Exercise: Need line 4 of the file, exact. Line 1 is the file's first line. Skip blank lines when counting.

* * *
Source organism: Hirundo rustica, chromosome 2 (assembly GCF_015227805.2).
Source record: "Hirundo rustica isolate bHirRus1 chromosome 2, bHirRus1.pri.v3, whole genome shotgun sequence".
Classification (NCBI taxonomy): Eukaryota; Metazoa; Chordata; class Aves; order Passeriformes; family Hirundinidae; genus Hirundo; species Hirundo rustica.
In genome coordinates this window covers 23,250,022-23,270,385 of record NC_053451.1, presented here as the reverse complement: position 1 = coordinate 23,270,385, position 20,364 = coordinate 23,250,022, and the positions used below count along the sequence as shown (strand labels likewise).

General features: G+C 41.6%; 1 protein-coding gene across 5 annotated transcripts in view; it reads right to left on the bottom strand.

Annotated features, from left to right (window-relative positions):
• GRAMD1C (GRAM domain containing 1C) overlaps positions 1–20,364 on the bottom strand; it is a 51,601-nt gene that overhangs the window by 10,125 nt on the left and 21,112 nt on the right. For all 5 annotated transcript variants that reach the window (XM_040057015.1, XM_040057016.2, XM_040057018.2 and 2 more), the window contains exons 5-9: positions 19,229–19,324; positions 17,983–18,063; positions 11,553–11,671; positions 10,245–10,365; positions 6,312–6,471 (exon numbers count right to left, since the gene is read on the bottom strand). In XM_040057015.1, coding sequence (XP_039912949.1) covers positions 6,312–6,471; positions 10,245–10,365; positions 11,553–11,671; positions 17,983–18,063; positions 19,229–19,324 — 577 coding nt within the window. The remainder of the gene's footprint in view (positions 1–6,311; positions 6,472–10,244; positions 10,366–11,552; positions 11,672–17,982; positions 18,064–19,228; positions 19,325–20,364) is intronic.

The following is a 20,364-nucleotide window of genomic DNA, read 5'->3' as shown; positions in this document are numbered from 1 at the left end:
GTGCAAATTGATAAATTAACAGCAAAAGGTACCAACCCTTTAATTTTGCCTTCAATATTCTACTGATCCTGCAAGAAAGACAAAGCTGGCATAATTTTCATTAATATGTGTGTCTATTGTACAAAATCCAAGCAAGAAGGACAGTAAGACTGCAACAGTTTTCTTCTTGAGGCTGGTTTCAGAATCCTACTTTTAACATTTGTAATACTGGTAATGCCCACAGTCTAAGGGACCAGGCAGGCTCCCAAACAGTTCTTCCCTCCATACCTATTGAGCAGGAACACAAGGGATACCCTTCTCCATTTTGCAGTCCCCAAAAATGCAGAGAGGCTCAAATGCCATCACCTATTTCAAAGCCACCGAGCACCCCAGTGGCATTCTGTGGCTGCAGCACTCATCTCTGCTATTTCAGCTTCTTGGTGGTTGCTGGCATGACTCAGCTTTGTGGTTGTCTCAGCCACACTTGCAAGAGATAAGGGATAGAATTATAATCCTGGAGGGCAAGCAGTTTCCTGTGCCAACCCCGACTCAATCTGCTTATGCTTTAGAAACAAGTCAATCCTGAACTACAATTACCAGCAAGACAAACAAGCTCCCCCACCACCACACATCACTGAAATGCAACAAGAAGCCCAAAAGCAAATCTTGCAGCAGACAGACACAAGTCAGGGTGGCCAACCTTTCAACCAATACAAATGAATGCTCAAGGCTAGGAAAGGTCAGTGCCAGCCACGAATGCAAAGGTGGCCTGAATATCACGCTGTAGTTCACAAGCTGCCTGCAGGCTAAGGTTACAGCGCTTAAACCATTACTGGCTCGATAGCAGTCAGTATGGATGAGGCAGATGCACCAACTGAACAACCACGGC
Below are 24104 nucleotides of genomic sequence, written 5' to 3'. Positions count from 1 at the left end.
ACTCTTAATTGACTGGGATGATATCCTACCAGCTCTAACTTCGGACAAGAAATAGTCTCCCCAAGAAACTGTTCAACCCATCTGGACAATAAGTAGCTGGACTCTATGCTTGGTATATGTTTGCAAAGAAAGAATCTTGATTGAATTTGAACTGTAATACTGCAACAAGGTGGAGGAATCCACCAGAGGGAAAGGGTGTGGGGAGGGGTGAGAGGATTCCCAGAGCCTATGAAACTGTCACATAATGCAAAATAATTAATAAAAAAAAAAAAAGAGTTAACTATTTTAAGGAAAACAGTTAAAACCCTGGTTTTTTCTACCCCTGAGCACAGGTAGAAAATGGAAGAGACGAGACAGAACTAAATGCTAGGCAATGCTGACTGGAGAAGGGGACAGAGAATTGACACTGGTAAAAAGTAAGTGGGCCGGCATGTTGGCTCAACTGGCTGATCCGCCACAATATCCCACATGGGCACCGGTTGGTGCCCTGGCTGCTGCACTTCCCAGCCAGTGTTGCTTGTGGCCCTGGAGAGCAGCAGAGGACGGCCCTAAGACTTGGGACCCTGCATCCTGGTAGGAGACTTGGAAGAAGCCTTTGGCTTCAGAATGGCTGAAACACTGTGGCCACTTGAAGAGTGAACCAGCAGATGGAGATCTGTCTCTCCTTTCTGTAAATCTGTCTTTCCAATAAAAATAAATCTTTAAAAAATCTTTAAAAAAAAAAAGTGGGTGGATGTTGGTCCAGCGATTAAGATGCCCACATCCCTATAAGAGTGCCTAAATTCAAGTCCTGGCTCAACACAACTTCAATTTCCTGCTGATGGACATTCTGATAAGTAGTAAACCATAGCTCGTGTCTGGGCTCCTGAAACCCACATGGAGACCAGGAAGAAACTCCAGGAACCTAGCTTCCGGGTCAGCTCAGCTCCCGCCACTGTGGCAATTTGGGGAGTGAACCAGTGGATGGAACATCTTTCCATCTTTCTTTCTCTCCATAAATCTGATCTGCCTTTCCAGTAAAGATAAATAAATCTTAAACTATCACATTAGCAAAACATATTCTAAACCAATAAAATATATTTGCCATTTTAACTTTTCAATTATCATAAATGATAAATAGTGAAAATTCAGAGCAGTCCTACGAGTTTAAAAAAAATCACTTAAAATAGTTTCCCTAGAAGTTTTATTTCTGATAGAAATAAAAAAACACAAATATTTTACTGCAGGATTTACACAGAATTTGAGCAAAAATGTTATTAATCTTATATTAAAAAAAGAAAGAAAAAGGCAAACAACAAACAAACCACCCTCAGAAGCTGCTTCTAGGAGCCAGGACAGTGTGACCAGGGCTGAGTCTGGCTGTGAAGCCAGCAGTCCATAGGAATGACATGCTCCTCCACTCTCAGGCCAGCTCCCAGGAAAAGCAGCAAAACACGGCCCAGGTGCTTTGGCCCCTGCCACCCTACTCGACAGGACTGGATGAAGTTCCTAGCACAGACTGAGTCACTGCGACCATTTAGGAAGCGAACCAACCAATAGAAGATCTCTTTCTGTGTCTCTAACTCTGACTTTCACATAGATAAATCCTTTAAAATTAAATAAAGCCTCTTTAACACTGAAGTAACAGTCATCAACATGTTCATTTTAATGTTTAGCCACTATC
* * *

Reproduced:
In genome coordinates this window covers 23,250,022-23,270,385 of record NC_053451.1, presented here as the reverse complement: position 1 = coordinate 23,270,385, position 20,364 = coordinate 23,250,022, and the positions used below count along the sequence as shown (strand labels likewise).